Andy Murray’s late-night heroics leave McEnroe in awe

Andy Murray Credit: Alamy
Andy Murray Credit: Alamy

Andy Murray’s heroics during his second-round match against Thanasi Kokkinakis at the Australian Open has left John McEnroe in awe.

Former world number one McEnroe, who works as a pundit for Eurosport, was particularly impressed with the level Murray was able to play at, considering the five-setter finished at 4am the following morning.

The 35-year-old Murray found himself two sets down against local favourite Kokkinakis, but rolled back the years to eventually win 4-6, 6-7 (4), 7-6 (5), 6-3, 7-5 after five hours and 45 minutes on Margaret Court Arena.


“I am stunned in disbelief that they were still playing at that hour. For starters, it was insane that matches at that level are played 4-430am in the morning,” McEnroe, a seven-time Grand Slam winner, said.

“Murray, we knew he had a heart of a champion, that goes without saying, but that’s you know, him digging and deeper than I’ve ever seen him with everything he’s been through.

“It makes me personally, as an ex-player, proud to look at these tennis players – Andy, in particular, Kokkinakis, you feel for him, but it’s one of those moments where you feel proud of your sport and you see guys giving 110% for 5.5 hours.

“While on the one hand, it is historic, you also worry, you know about the consequences down the road. There’s recovery, when you could even possibly think about going to sleep, how do you even look at the next opponent?

“Those are things for tomorrow and you hope that in some way there could be some type of level of recovery but just enjoy the moment – you put a smile on everybody’s face. It was one of the most insane things I’ve seen in all my years watching tennis.”

World number 159 Kokkinakis seemed to have it in the bag when he served for the match while leading 5-3 in the third set, but couldn’t put Murray away.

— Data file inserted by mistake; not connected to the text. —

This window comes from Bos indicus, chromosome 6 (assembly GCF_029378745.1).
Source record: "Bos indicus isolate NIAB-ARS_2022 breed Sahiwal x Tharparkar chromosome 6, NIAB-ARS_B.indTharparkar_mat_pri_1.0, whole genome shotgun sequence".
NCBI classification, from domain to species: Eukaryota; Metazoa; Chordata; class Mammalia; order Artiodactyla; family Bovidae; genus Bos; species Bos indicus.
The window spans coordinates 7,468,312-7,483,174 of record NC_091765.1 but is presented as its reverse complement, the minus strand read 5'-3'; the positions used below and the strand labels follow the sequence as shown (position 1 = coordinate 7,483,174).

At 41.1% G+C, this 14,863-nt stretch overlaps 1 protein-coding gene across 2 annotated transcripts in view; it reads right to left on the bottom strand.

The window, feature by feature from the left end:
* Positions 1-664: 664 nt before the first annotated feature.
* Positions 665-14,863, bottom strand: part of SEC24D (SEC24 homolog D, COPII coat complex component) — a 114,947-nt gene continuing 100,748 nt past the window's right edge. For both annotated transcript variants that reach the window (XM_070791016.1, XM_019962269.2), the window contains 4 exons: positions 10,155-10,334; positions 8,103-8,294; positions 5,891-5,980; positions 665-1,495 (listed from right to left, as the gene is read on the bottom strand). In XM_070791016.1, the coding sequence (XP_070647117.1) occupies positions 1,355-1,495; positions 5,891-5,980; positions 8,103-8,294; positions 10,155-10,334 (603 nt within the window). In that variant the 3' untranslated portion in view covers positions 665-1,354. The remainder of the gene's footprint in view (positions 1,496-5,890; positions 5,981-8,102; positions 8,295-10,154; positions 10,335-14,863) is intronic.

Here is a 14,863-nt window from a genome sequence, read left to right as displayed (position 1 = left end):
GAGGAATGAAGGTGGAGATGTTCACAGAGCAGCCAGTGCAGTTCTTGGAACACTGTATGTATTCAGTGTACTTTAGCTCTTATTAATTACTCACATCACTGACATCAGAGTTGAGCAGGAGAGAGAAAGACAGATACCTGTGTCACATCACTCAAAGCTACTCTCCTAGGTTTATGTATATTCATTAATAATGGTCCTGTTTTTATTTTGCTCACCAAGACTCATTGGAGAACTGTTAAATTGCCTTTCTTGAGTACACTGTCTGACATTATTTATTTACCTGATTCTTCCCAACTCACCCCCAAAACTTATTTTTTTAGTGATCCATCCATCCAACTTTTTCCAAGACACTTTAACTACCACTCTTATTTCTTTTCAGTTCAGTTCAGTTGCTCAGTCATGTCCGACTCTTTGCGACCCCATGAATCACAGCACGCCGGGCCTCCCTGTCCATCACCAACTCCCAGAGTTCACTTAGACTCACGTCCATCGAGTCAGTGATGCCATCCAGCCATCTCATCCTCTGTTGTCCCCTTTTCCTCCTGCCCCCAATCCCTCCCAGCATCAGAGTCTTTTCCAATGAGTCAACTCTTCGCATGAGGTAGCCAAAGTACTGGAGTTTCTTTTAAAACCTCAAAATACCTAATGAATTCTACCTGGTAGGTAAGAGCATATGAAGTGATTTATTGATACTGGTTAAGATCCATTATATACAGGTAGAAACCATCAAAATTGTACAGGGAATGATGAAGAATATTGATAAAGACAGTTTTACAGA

From there on Murray, who had dropped to 66th on the rankings heading into the tournament, grew in stature, won the third-set tie-break, and the fourth to level matters.

He then sealed the deal with a break in the 11th game of the final set, to ultimately record his 11th win from two sets down, more than any player in the history of the sport.

“I would say to Andy Murray that you make our sport shine. The never give up, never say die mottoes that you hear, cliches.

“You would send his way right now because this is about the love of the sport more than anything else. His desire to compete, to go out and just give what he’s got,” McEnroe continued.

“This guy is one of the great players of our era that is not talked about because of what the other three top guys have accomplished, but he’s a legendary player and I think that these type of matches cement his reputation even though the likelihood of recovery is not high.

“I would hope he can enjoy the moment and hope that he can rebound to some extent.”

Murray will take on 24th seed Roberto Bautista Agut on Saturday with a place in the Round of 16 on offer.

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